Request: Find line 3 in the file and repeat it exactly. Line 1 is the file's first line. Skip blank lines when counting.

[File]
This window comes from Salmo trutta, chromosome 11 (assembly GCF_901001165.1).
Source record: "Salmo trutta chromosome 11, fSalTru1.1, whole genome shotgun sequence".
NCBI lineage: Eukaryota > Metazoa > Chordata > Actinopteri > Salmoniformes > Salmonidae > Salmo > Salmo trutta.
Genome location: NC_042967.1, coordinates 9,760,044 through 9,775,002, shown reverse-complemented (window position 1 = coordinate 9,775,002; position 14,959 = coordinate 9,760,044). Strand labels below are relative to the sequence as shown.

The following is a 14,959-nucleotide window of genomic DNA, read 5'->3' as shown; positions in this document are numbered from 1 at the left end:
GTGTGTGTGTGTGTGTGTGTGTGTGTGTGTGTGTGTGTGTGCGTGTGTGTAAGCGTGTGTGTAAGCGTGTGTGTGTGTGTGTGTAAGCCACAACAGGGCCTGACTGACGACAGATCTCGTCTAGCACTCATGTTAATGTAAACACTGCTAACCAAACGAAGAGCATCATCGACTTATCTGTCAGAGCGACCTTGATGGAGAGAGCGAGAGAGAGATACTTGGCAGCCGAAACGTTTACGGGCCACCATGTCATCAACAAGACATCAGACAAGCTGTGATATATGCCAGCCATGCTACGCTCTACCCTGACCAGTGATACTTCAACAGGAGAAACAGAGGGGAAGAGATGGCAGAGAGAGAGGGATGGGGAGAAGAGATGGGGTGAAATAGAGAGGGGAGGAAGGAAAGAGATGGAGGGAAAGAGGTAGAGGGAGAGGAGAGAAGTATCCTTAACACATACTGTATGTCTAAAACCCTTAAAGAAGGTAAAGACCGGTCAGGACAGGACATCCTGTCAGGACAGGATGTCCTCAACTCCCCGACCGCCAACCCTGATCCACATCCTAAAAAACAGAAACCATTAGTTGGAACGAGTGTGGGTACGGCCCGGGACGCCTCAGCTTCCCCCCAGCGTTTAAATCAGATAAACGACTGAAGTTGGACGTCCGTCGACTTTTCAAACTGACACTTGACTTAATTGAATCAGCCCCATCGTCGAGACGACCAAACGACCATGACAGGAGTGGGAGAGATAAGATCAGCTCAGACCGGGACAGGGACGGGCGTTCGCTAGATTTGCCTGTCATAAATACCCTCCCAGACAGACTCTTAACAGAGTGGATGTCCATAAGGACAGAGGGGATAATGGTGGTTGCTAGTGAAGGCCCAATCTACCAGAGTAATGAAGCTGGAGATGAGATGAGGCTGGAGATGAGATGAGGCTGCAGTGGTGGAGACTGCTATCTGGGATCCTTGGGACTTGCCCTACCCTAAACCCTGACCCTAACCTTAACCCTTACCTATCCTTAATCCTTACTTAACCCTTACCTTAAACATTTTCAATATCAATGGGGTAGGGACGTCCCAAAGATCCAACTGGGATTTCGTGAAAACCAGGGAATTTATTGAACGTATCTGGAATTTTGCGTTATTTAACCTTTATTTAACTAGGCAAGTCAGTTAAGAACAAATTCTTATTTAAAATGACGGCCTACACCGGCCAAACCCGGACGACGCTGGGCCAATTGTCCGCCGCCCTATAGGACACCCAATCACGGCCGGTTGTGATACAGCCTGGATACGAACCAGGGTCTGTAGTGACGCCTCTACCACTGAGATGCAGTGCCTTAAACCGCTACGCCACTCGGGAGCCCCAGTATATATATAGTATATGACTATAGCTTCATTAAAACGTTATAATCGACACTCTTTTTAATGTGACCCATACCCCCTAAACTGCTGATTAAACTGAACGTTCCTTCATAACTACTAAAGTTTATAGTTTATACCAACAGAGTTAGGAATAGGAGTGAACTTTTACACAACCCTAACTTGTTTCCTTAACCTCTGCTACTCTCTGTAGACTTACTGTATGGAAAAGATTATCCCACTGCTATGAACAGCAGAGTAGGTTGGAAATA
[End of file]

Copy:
NCBI lineage: Eukaryota > Metazoa > Chordata > Actinopteri > Salmoniformes > Salmonidae > Salmo > Salmo trutta.